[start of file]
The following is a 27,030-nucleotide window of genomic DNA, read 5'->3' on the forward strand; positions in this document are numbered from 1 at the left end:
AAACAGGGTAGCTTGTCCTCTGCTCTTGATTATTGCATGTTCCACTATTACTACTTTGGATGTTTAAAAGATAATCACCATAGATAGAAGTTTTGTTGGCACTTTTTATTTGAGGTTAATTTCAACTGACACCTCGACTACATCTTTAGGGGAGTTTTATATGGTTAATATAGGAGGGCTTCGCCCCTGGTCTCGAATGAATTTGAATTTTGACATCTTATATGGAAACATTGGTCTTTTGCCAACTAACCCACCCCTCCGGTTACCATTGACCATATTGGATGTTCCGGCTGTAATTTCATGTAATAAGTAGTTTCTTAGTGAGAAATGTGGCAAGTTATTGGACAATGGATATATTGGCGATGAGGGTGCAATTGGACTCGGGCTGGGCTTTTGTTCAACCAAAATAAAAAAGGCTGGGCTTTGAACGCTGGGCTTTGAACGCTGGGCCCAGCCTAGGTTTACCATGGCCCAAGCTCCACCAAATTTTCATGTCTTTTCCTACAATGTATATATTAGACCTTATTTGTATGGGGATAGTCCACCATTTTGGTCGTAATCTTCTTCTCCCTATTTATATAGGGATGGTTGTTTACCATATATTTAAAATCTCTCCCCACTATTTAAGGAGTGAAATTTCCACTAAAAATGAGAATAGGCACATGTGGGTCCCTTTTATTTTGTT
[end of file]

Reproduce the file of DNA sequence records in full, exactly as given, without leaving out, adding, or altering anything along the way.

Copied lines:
The following is a 27,030-nucleotide window of genomic DNA, read 5'->3' on the forward strand; positions in this document are numbered from 1 at the left end:
AAACAGGGTAGCTTGTCCTCTGCTCTTGATTATTGCATGTTCCACTATTACTACTTTGGATGTTTAAAAGATAATCACCATAGATAGAAGTTTTGTTGGCACTTTTTATTTGAGGTTAATTTCAACTGACACCTCGACTACATCTTTAGGGGAGTTTTATATGGTTAATATAGGAGGGCTTCGCCCCTGGTCTCGAATGAATTTGAATTTTGACATCTTATATGGAAACATTGGTCTTTTGCCAACTAACCCACCCCTCCGGTTACCATTGACCATATTGGATGTTCCGGCTGTAATTTCATGTAATAAGTAGTTTCTTAGTGAGAAATGTGGCAAGTTATTGGACAATGGATATATTGGCGATGAGGGTGCAATTGGACTCGGGCTGGGCTTTTGTTCAACCAAAATAAAAAAGGCTGGGCTTTGAACGCTGGGCTTTGAACGCTGGGCCCAGCCTAGGTTTACCATGGCCCAAGCTCCACCAAATTTTCATGTCTTTTCCTACAATGTATATATTAGACCTTATTTGTATGGGGATAGTCCACCATTTTGGTCGTAATCTTCTTCTCCCTATTTATATAGGGATGGTTGTTTACCATATATTTAAAATCTCTCCCCACTATTTAAGGAGTGAAATTTCCACTAAAAATGAGAATAGGCACATGTGGGTCCCTTTTATTTTGTT